Saul Teichman writes: "With regard to the eight-coin case which
contained the five 1913 Nickels, Howard Spindel's reply is not
correct.  The description below is from correspondence between
Eric P. Newman and myself:

The copper composition pattern five cent was in the leather case
when I first saw it about 1942 on a trip to New York City. The
case has and had 8 punched holes in two lines of 4 each and plastic
(celluloid acetate probably) slide-in protectors on both faces.
That coin holder was attached to the back of the case and was closed
over on each of the 4 sides by flaps of leather. The top flap has
a snap to close it over the other flaps. It was specially made for
the coins it held. I know nothing of its prior history other than
a report that it was shown in Chicago in 1920 at a numismatic

Whether Sam Brown or someone else had it made or not would be
speculation on my part but Colonel Green would not have had it
made as he had so many numismatic and other collectibles of real
importance and did no special mounting other than having acetate
holders for paper money in standard loose leaf binders and standard
Wayte Raymond coin holders.

The original contents of the case consisted of the five Liberty
head 1913 nickels, a 1913 Type I Indian head nickel without the F
initial of the designer, a regular 1913 Type I Indian head nickel,
and the copper composition Type II 1913. The three pieces in the
holder are apparently legitimate and added to make the 1913 Liberty
Heads appear legitimate."

George Fuld examined Newman's 1913 coin holder in 1960 at his
vault.  He remembered it as having only six spaces, so I asked
Eric for confirmation and to learn if there was a second case.

Eric writes: "The case is in our possession and has been for 65
years. It was exhibited with the five 1913 Liberty Head Nickels
when they were assembled a couple of years ago. It now contains
the original normal uncirculated 1913 Indian Head Type II nickel
and the unique uncirculated copper composition 1913 Indian Head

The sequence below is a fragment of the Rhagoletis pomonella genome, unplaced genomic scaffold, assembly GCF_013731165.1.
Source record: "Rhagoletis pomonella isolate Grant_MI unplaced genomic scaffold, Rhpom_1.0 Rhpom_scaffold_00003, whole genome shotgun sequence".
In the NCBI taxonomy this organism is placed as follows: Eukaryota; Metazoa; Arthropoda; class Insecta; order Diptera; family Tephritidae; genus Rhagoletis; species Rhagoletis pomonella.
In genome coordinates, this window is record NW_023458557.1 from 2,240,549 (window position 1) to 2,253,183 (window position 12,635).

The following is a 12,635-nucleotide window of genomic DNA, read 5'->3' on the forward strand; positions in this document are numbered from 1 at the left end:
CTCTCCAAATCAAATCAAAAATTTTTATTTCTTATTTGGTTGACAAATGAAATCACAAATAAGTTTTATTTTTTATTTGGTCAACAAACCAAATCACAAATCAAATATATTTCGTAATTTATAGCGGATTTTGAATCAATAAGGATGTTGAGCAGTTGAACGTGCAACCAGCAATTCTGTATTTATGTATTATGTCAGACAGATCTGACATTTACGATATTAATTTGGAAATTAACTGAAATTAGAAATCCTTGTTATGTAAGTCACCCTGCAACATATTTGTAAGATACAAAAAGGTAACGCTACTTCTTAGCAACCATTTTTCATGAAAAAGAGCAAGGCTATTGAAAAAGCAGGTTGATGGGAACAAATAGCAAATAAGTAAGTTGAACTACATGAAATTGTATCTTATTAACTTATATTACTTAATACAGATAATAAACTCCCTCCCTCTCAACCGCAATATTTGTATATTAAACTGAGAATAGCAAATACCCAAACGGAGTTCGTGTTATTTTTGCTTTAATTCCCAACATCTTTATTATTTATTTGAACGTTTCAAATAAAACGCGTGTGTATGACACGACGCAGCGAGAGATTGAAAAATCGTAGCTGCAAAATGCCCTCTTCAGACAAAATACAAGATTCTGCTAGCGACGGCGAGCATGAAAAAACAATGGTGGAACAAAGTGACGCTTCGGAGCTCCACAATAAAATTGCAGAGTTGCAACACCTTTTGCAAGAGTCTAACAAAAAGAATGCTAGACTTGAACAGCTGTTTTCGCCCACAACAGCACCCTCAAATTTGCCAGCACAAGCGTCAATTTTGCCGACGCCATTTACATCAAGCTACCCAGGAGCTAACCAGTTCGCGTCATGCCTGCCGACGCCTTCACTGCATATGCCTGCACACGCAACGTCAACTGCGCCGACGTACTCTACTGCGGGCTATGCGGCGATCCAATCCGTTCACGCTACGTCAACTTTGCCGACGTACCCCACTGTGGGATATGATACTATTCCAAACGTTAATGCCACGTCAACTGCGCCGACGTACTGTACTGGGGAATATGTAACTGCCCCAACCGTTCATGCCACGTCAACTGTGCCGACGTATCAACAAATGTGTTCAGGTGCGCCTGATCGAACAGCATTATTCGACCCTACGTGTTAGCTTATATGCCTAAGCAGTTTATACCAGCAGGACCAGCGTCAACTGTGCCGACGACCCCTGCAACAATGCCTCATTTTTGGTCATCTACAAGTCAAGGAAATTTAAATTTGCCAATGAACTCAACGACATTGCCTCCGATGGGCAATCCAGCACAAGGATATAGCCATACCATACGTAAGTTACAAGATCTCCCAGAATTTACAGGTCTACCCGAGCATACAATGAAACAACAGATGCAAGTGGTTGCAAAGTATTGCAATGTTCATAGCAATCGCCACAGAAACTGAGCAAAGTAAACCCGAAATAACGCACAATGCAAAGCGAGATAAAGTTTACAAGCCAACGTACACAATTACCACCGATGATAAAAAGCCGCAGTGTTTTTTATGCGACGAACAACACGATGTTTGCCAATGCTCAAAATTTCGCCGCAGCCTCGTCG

Type II nickel.

The copper piece has darkened somewhat over the 65 years it has
been on hand and has been in an acid free manilla envelope during
that period.  The case remains in nice condition. It has four
openings in the top row and four openings in the bottom row, each
row having the original cellulose acetate sliders to cover the
coin openings on the top and bottom of each row. The sliders have
not noticeably deteriorated.  I do not recall seeing another coin
case constructed in that form. If there are other questions your
readers may have I will try to answer them. Keep your E-Sylum as
a great stimulant to numismatic inquiry, reports, responses and


According to an article in the Korea Times "The central bank
Thursday unveiled the final design of a new 10,000-won banknote
with some 20 features designed to prevent forgery. The bank plans
to issue the new 10,000-won notes early next year, along with new
1,000-won notes."

"Like the new 5,000-won and 1,000-won notes, the new 10,000-won
notes will come in a smaller size than the current ones. The new
10,000-won bill is 0.8 centimeter smaller in width and 1.3
centimeter smaller in length. The bill is 0.6 centimeters wider
than the new 5,000-won note, but exactly the same in length."

"Among new anti-forgery features introduced on the new notes is
a hologram that is seen in different colors and shapes depending
on the angle it is seen from. The bank also used special inks,
which make letters and pictures on the notes appear in different
colors from different angles."

To read the complete article, see: Full Story


Martin Purdy offers the following corrections to Dick Johnson's
submission regarding recent changes to New Zealand's coinage
reforms: "The 5c coins are still in circulation, and will be until
31 October 2006.  1 and 2-cent coins were last struck in 1988 and
were demonetised in 1990 (or 91? - I can't remember).  The 10, 20
and 50-cent coins are indeed being struck, but won't be introduced
into circulation until the end of July.  I believe the new coins
have a steel core, but the 10c will be bronze coated, while the 20
and 50c coins will be Cu-Ni coated.  The $1 and $2 coins have never
been copper-nickel.  They're aluminium-bronze.

Dick wrote that "The dime is now the lowest coin in circulation,"
but that won't be the case until after October. Martin adds "And